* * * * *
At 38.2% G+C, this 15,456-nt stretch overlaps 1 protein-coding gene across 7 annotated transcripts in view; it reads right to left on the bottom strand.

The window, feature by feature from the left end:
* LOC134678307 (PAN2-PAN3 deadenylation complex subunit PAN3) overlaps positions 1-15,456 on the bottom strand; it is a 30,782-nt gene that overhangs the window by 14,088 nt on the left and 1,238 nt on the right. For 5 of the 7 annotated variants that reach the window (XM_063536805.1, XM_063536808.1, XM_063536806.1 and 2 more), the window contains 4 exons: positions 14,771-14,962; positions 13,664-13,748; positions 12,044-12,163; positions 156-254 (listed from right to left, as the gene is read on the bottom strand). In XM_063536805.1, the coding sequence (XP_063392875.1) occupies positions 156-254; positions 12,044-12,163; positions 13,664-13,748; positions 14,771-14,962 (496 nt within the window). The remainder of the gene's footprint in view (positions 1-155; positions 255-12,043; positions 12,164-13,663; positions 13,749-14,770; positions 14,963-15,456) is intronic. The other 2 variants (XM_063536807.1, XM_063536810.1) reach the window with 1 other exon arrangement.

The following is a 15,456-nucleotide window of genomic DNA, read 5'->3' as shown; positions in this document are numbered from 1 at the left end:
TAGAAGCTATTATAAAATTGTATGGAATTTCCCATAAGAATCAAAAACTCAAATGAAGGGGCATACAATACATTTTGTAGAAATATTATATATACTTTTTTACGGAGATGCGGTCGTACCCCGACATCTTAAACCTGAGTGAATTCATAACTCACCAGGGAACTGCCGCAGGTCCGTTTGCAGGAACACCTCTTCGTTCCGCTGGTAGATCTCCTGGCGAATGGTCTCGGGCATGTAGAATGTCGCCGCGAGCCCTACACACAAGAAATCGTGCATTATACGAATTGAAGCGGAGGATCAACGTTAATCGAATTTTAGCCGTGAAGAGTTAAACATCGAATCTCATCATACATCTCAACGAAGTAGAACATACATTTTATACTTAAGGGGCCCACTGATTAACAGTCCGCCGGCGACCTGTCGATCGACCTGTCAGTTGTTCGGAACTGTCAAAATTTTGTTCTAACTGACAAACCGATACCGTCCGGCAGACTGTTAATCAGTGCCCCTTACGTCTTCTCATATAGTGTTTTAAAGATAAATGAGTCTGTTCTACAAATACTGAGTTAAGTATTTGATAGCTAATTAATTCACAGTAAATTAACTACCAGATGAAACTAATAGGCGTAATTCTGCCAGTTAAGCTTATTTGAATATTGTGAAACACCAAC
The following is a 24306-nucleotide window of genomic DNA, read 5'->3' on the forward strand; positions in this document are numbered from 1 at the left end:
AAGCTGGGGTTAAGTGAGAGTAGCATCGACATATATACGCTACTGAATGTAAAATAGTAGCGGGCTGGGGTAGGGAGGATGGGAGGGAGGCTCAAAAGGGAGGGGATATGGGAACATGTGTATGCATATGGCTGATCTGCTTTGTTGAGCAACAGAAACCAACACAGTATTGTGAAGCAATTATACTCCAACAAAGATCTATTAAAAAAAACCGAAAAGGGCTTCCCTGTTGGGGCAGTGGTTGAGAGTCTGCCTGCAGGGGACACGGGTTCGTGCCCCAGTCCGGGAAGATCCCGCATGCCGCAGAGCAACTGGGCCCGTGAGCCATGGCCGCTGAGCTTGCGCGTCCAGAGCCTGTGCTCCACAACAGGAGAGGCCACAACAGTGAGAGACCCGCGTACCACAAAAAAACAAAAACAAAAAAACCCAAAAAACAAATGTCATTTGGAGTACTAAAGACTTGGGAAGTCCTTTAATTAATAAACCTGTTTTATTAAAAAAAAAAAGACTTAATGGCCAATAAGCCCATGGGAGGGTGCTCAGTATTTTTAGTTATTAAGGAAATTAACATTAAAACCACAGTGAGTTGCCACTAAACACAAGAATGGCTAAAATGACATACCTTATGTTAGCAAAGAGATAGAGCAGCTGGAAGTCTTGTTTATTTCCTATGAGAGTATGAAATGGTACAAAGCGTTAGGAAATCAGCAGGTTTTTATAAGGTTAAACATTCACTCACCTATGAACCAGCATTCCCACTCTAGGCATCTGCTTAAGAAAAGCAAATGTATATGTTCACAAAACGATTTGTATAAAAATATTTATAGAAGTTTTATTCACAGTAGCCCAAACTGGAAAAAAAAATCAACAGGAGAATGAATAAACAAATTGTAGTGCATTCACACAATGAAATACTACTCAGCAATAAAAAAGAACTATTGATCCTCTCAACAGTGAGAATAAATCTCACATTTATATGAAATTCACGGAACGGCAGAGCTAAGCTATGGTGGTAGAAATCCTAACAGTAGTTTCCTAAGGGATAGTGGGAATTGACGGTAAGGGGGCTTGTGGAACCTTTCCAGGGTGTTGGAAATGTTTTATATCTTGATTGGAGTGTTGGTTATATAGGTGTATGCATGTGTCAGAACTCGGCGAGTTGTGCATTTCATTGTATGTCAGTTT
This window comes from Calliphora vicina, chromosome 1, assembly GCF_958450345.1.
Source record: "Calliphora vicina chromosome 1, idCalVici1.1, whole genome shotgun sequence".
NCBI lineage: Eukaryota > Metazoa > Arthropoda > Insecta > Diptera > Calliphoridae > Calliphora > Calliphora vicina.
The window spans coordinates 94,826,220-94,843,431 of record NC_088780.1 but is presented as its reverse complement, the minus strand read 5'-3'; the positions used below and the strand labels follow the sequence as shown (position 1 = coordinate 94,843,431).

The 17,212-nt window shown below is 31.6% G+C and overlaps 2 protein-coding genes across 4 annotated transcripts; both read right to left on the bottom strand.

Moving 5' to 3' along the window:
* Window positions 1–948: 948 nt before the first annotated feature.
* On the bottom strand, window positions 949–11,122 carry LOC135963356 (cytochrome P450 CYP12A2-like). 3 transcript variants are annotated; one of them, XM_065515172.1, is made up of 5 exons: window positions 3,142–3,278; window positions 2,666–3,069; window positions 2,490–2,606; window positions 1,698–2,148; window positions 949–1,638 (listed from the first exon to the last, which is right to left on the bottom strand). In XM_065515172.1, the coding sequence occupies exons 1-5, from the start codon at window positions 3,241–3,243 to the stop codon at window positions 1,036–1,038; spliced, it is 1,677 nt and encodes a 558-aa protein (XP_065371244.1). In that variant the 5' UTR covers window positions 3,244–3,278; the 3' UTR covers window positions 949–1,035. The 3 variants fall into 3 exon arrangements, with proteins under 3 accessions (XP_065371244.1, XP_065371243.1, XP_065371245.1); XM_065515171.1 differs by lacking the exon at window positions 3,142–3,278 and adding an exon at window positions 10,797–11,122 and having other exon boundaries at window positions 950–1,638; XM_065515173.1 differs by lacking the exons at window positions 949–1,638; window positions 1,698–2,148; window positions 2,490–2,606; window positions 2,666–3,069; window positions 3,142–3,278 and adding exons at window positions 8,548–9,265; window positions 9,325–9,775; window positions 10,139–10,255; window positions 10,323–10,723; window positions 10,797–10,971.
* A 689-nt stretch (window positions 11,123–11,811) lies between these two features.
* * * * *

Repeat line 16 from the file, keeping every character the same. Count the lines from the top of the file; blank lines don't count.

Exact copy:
* A 689-nt stretch (window positions 11,123–11,811) lies between these two features.